“And in that moment, I better understood my Black mother’s greatest fear was that every time I leave her home, on the other side of my phone will no longer be her son. It will be America’s Next Most Popular Hashtag, accompanied by a video of her young star being gunned down by gravity,” Brandon continued, his voice straining with emotion. “So yes, my mother’s greatest fear is that I won’t return home breathing, blood pulsing through these veins, enough to still be her Pookie. And my mama warned me, ‘Son, don’t you dare get caught at the wrong place at the wrong time with that wrong-colored skin, because those three strikes, they lead to pine-box convictions. And I need you to return home, my Pookie, again!’
“So dear Mom, I promise you this: I will do everything in my power to make it back home to you. But if I don’t, just know you was the very last thing on my mind. And I will always, always be your Pookie.”
Brandon was accustomed to having his words resonate in a mostly AGT empty venue — at his first audition, the one that had floored Howie, no live audience had been present due to coronavirus concerns. So for this week’s semi-quarantined quarterfinals, he played mostly to the judges, to a wall of virtual Zoom spectators and, during his dramatic final words, directly to the camera lens (and to his mother, presumably watching at home) as he dropped to his knees. As was the case with his previous performance, the intimacy and almost uncomfortable silence of this unique situation rendered Brandon’s poem all the more intense and gut-punching. The amazed judges gave him a standing ovation and declared him the standout of the night.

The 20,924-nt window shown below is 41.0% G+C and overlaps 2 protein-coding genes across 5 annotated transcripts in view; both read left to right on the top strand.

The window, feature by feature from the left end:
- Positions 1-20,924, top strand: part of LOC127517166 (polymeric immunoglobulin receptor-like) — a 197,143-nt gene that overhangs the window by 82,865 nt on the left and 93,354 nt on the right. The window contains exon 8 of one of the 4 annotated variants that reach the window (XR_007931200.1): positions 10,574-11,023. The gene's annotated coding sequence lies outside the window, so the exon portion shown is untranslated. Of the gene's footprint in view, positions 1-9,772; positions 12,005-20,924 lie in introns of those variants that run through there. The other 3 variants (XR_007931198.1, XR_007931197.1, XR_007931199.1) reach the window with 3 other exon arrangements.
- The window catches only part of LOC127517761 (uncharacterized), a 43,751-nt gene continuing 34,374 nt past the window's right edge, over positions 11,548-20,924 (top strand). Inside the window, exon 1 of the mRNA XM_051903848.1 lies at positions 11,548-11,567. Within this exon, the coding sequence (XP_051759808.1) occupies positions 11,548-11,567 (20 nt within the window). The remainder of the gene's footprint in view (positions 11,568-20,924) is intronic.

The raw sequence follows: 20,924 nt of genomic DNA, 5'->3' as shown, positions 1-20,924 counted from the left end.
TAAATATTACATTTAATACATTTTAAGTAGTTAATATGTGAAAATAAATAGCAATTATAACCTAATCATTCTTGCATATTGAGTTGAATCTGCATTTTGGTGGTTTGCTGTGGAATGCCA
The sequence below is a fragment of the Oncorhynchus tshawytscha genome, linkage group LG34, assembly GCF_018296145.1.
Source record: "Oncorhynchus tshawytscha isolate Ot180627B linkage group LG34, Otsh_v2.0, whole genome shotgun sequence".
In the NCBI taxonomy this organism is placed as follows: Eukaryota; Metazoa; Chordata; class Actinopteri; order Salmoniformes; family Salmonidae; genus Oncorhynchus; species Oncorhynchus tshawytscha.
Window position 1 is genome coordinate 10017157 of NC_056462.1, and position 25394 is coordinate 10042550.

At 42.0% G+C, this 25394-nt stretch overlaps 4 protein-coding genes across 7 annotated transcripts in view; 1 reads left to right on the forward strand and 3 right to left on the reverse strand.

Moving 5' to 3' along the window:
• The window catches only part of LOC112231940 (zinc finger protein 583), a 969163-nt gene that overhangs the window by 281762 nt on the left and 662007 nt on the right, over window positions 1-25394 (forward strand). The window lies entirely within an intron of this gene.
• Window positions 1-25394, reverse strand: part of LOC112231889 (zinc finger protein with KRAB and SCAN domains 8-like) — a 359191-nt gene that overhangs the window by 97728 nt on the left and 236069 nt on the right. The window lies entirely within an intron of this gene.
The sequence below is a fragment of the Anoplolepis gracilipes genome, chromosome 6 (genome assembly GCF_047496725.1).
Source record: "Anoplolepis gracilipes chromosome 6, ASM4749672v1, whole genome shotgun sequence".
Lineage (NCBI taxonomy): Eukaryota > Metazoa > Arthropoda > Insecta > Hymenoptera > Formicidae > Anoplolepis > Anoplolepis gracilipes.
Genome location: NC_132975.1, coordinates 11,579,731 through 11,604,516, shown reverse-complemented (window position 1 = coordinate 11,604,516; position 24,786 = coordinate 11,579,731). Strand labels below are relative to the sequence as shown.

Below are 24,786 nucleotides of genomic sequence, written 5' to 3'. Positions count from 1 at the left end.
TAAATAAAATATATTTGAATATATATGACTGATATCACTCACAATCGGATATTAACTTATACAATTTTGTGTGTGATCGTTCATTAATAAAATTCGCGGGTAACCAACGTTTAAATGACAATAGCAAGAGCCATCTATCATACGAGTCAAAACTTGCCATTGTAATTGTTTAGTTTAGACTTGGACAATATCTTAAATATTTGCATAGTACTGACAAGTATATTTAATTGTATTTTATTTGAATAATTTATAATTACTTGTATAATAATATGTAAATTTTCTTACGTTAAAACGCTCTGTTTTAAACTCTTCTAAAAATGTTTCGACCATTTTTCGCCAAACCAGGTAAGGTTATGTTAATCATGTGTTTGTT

A lot of acts have lost their impact on AGT this season with taped performances or overproduction or whatever but Brandon Leake is not one of those. On stage solo, no production at all, just him, and had more impact than the rest of the show combined. Damn. Check him out.— Eric Majeski (@LGP_netwolf) September 2, 2020
“That was very, very, very, very powerful, and I’m happy that you chose this platform to talk about what you just did. I think it’s so important — your honest, true, necessary words,” said judge Heidi Klum.
“I’ve got to say, this is above and beyond anything I’ve seen, anything I’ve ever heard, especially at this time. It was so perfect. You took an older white guy and put myself into the body of an African-American mother, just hoping her son survives life,” said Howie. “This is the conversation we’re having now. This is the conversation — I’m not getting political, but this is the conversation America needs to have. There’s no better, more entertaining, more woke, more educational way. I’m so proud to be here. I’m so proud I pushed the Golden Buzzer. In my heart, you just won the whole night. You really did.”